6 Changes That Happen In A Man's Brain When He Cheats

Though some people don't view being non-monogamous as that big of a deal and don't believe that their relationship will suffer if either they or their partner cheats, for others, finding out that their partner cheated on them can feel like all of the air is being sucked out of the room. Lots of people wonder why others cheat, and if your partner cheated on you, you might be especially curious as to their reasoning. But there are actually changes that happen in a man's brain when he cheats (or before he cheats) that might explain what's going on. That being said, in science, there's a difference between correlation and causation, so just because your partner has some of these things or experiences some of these things doesn't necessarily mean that he's definitely going to cheat, it just might make him more susceptible to doing so.

When you find out that your partner has cheated, however you may define it, it's not unusual to feel at least a smidgen of temporary betrayal at some point. You also might have a lot of questions about their motivation and reasoning, how it all went down, why that person, and more. Though you and your partner may or may not ever talk in detail about those things, and though your relationship might not make it, understanding some of what might be going on in their brain before and when your partner cheats is still something about which you may want to know more. Even if it only serves to satisfy your own curiosity.


Their Dopamine Receptor Gene Is Longer

As it turns out, there might actually be some genetic factors that explain more about what's going on in a man's brain when he cheats. A 2010 study published in the journal PLoS One found that those who had a long allele version of the dopamine D4 receptor gene were more likely to report that they'd cheated on their partner in the past. Dopamine is a neurotransmitter that's typically associated with pleasure and this particular genetic variation could potentially be more likely to be present in those who cheat.


Once They Cheat Once, They Feel Less Guilty When They Cheat Again

Cheating occurs for so many different reasons and there are many different factors that can influence someone's likelihood of cheating. But once you cheat the first time, you might be more likely to cheat again. A 2016 study published in Nature Neuroscience found that, over time, your brain gets more used to lying, which makes it easier for you be deceptive each time you do it.


They Have Lower Levels Of Monoamine Oxidase A

If your partner is someone who values unique experiences, competition, and power, they might fall under the category of people known as "sensation seekers." Newsweek reported that this group of people tends to have lower levels of monoamine oxidase A — the enzyme that helps dictate the levels of dopamine that are in your brain. Because of this, they might be more likely to seek out experiences like affairs and additional partners.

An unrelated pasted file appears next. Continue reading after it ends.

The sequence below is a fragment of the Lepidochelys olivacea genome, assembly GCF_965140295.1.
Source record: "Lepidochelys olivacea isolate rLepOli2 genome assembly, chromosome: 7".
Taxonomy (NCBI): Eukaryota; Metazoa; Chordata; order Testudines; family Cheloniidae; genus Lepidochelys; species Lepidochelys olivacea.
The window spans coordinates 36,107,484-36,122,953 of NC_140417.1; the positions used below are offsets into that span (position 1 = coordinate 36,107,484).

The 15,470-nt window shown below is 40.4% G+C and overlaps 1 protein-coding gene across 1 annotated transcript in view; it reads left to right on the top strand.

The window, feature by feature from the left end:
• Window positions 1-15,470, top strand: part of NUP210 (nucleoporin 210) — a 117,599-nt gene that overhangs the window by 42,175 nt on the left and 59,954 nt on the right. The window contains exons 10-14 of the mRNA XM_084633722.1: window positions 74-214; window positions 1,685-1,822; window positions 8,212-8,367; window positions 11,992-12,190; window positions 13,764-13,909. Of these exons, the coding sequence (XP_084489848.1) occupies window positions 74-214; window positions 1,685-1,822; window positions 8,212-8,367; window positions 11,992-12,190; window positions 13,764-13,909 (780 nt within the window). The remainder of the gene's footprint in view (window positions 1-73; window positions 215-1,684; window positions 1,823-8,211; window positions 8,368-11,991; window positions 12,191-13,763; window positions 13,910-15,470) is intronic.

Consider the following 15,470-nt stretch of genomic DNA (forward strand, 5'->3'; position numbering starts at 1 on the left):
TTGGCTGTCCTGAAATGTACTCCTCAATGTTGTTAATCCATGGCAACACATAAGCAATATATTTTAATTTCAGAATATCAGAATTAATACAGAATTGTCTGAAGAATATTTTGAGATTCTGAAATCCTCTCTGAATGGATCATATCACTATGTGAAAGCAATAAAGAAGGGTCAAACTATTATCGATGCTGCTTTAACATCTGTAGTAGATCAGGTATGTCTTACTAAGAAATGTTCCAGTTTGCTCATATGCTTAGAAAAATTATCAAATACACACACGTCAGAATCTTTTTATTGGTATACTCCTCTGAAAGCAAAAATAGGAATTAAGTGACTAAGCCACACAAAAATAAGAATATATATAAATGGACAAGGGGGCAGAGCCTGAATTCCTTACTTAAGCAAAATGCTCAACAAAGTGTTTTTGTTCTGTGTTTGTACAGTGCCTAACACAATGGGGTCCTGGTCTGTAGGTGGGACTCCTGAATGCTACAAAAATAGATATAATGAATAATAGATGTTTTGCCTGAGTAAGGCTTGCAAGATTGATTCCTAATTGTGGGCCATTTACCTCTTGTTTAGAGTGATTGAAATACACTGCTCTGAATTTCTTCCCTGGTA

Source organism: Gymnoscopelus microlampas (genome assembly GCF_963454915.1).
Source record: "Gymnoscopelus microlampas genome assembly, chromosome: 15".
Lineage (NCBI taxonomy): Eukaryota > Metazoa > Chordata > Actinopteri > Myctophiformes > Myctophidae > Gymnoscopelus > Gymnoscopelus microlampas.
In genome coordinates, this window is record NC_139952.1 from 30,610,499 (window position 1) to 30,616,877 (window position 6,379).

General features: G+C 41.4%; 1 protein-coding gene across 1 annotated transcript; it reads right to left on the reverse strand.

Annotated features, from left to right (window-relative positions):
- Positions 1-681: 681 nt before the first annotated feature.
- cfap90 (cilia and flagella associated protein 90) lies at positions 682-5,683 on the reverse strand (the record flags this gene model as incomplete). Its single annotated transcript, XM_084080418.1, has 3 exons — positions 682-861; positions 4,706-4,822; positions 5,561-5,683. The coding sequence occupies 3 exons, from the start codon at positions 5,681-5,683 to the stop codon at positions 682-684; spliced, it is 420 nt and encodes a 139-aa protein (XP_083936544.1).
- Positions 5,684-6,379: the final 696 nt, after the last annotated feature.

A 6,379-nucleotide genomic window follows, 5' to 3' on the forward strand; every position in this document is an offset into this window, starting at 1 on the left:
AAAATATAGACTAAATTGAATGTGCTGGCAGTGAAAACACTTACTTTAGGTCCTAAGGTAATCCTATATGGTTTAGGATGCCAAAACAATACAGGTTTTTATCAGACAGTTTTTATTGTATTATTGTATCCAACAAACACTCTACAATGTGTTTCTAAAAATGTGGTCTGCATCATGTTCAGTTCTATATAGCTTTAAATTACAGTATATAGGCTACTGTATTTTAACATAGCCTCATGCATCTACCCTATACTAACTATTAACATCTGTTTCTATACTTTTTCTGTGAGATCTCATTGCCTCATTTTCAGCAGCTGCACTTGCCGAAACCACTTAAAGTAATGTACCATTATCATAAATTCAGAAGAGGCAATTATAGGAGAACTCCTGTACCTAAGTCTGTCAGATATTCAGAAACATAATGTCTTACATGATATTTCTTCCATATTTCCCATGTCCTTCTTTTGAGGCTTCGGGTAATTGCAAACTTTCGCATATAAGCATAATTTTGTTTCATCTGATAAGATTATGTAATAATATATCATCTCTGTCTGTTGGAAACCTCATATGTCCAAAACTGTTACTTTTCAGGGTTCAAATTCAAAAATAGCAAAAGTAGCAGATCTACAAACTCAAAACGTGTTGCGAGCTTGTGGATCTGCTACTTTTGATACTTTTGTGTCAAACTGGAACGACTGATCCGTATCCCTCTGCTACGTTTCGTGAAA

They Have A Certain Type Of Vasopressin Receptor

In a piece that he wrote for the New York Times, Dr. Richard A. Friedman, MD, a professor of clinical psychiatry and neurobiology expert, noted that research from the Karolinska Institute in Sweden found a connection between partners who reported lower levels of satisfaction in their marriage and men with a certain type of vasopressin receptor. Friedman was careful — and quick — to point out that this doesn't mean that every man with that kind of vasopressin receptor gene will cheat or otherwise have a terrible marriage, however. Again, there are a number of different factors that influence these complicated issues and just because researchers found a connection between these things doesn't necessarily mean that one causes the other.


They Have Higher Levels Of Testosterone

Testosterone levels could also potentially play a role. A 2007 study published in Hormones and Behavior found that people who tend to cheat on their partners also tend to have higher levels of testosterone than those who stay monogamous. This doesn't mean that higher testosterone is what made them cheat, but it could be possible that this biological difference may have played a role.


They Lose Their Ability To Manage Risk Because It Doesn't Seem Like As Much Of A Risk

In an interview with Newsweek for the aforementioned article, psychologist Brian Gladue said that if they regularly take risks and things generally tend to work out, their ability to evaluate potential risks and the consequences associated with them lessens. So if your partner takes a lot of risks in general or has cheated without their partner knowing before, that might affect how they think about cheating.

Cheating on your partner isn't OK, but there are some biological factors that might make you more prone to doing so. Still, your decision of whether you're going to cheat on them or not plays a central role. It's important to remember that you or your partner still have to ultimately take responsibility for your actions, whatever they may be.